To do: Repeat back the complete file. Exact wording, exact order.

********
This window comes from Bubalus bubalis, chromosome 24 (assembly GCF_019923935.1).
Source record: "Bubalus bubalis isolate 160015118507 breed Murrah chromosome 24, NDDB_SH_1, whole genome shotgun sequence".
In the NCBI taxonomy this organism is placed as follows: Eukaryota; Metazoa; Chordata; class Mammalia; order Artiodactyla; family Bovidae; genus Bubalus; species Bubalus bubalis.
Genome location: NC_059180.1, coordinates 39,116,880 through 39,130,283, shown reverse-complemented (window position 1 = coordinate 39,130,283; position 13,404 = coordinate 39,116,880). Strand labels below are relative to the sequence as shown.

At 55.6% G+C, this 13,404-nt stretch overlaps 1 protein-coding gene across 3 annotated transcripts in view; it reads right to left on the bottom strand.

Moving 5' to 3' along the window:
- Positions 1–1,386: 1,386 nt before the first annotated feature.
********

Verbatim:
This window comes from Bubalus bubalis, chromosome 24 (assembly GCF_019923935.1).
Source record: "Bubalus bubalis isolate 160015118507 breed Murrah chromosome 24, NDDB_SH_1, whole genome shotgun sequence".
In the NCBI taxonomy this organism is placed as follows: Eukaryota; Metazoa; Chordata; class Mammalia; order Artiodactyla; family Bovidae; genus Bubalus; species Bubalus bubalis.
Genome location: NC_059180.1, coordinates 39,116,880 through 39,130,283, shown reverse-complemented (window position 1 = coordinate 39,130,283; position 13,404 = coordinate 39,116,880). Strand labels below are relative to the sequence as shown.

At 55.6% G+C, this 13,404-nt stretch overlaps 1 protein-coding gene across 3 annotated transcripts in view; it reads right to left on the bottom strand.

Moving 5' to 3' along the window:
- Positions 1–1,386: 1,386 nt before the first annotated feature.